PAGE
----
Since leaving this organisation and having had the privilege of working with many more across a huge variety of industries also supporting SME’s and startups I still work with the ethos of encouraging leaders to do whatever they can to consider individual requests for flexible working/ part time contracts if a few things are carefully considered by both parties.

Firstly, the individual must have clearly defined role, specific areas of responsibility and a plan needs to be in place to cover the times when the individual is not available for work as per the agreed schedule. This is where job sharing can be of great benefit providing the necessary co-cover for each other. If job sharing isn’t an option, then there may be a developmental opportunity for another member of the same organisation to learn skills and provide cover. This ensures continuity of role especially important in client facing roles.

The second thing to consider is that the role needs to be manageable from both a business and a personal perspective using the flexible or reduced hours model. With increased technology this makes life a lot easier with remote access and cloud-based applications the norm now. There wasn’t this luxury back in those early years however we still made it work.

The mindset should however still be the same all these years on – if someone requests a flexible or reduced hour schedule and they have already proven they can do the job well it should simply be “what can we do to make this work from both a business case and a personal standpoint”

 

Sandra works as a coach for both businesses and private clients primarily based in Bristol UK however throughout the year also works in London and Palma Mallorca. More information can be found at www.sandrawebbercoaching.com.

 

Taking The Lead In Adapting

differentcolorgummybears

Adapting behaviours in order to build better relationships with others is a subject that regularly comes up in both the coaching work I do and also the training workshops.

Regardless of the originating subject matter the topics of relationship building or improving communication between specific individuals is routinely discussed as one of the challenges faced by people in and outside of work regardless of age, gender, sector or situation.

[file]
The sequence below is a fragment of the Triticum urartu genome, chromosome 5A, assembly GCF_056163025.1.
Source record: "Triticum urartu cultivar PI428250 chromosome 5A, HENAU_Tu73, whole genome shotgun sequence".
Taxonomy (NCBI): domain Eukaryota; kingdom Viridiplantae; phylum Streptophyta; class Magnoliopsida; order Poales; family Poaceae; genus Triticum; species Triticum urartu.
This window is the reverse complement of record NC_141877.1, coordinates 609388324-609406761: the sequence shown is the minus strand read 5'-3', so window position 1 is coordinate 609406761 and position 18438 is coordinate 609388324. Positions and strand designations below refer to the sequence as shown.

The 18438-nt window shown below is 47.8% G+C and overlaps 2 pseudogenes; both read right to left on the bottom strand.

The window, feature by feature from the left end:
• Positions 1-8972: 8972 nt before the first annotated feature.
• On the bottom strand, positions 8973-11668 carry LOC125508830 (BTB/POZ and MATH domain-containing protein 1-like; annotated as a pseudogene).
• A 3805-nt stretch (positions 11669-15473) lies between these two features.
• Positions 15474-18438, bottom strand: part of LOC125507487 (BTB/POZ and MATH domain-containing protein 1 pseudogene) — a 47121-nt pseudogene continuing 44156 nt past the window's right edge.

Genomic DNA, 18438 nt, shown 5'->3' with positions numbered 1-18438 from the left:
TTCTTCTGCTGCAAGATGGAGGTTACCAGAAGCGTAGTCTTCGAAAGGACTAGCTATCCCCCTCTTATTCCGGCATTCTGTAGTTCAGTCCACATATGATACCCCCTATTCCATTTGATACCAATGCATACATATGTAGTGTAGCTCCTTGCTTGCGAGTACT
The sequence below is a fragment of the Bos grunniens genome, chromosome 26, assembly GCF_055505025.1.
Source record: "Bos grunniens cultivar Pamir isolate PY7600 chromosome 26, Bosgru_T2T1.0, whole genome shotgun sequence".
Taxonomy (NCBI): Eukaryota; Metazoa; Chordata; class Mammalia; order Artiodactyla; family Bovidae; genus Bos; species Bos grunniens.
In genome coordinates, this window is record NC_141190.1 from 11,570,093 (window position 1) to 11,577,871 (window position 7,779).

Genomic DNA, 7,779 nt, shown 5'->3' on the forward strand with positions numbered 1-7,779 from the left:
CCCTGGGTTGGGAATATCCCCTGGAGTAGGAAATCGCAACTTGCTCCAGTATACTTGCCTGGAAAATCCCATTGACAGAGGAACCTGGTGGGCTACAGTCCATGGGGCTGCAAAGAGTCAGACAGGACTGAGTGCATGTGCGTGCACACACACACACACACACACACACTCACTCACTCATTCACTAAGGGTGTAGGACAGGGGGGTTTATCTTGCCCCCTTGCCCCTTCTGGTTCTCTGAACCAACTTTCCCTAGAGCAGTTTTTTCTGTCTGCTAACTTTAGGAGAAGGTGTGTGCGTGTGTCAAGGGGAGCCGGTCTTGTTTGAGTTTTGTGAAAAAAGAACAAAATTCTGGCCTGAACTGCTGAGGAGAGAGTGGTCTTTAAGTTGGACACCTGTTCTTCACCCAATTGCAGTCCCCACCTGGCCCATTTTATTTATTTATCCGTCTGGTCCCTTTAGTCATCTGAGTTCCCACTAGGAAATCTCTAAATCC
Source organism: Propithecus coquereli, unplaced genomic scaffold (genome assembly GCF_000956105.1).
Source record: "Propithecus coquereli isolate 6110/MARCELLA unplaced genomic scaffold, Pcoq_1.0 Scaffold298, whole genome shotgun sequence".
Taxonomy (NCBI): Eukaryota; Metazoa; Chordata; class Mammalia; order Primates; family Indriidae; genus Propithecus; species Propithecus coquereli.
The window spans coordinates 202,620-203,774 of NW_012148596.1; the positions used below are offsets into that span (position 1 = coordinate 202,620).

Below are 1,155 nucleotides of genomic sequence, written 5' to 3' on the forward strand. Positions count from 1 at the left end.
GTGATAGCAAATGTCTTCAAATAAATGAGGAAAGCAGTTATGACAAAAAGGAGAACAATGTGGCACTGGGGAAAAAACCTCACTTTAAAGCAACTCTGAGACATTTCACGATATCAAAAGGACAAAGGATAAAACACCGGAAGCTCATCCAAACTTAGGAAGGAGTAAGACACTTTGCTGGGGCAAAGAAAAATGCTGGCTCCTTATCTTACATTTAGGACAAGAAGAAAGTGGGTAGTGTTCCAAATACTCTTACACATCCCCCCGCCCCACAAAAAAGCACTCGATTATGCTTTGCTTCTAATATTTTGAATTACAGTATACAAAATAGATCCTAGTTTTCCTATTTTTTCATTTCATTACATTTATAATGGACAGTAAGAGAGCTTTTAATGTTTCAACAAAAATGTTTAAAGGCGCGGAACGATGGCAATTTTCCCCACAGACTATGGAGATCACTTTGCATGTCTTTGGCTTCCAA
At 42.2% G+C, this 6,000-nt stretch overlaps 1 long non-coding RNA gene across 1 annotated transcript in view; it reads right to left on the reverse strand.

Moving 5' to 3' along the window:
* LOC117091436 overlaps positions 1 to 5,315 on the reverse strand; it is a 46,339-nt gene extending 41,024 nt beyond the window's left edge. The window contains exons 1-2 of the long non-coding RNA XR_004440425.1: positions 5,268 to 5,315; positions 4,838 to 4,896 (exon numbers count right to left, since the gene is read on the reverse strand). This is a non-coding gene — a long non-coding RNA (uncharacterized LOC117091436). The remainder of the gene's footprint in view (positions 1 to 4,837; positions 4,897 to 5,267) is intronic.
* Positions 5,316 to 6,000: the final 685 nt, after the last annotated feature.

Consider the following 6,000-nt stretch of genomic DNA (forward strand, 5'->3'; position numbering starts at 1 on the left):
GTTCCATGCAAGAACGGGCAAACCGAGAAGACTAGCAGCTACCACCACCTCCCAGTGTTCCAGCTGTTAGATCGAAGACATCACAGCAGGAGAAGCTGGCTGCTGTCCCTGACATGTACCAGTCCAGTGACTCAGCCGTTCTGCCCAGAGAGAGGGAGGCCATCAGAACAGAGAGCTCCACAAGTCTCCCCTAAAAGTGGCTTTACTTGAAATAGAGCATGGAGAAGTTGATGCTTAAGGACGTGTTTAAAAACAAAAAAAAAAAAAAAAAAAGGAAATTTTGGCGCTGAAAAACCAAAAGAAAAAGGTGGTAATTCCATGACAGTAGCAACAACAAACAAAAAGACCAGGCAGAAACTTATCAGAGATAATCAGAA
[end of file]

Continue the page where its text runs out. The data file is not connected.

So why is it we often need to take the lead and adapt our approach to improve our interaction with others?

  •  The first thing to realise is that, unless the other individual has done a lot of self-development work in the area of understanding and respecting the individual differences, we can’t rely on the other person in the equation to change or try a different approach
  • If they do then great but we have to assume the adaptation has to be down to us.
  • The second thing after realising some changes are necessary is that you have to WANT to experiment with a different approach and you have to WANT to try and improve the relationship. If this isn’t genuine then any adaptation from your standpoint might come across as false or inauthentic.
  • The third thing is be prepared to experiment with a few different approaches until you find one that works. It helps if there is a strong reason as to why you want to improve the communication or relationship so that the persistence in trying a few times or with a few different techniques is worth the effort in the long run.
  • Try looking at any situation through the eyes of the person you are trying to improve the relationship with. If you were them what might you be thinking, what would you want to change?

I have seen many times relationships between two parties that initially have been very strained and difficult move to a completely different harmonious level once one person has taken the initiative to either be very brave and confront the situation with a very honest and open discussion or tried a different approach (often a few) until a breakthrough was achieved. Often having worked through this initial difficult beginning strong partnerships are forged with much greater appreciation of the differences each party brings to the relationship.

 

Sandra works as a coach in businesses and with private clients. For more information look at http://www.sandrawebbercoaching.com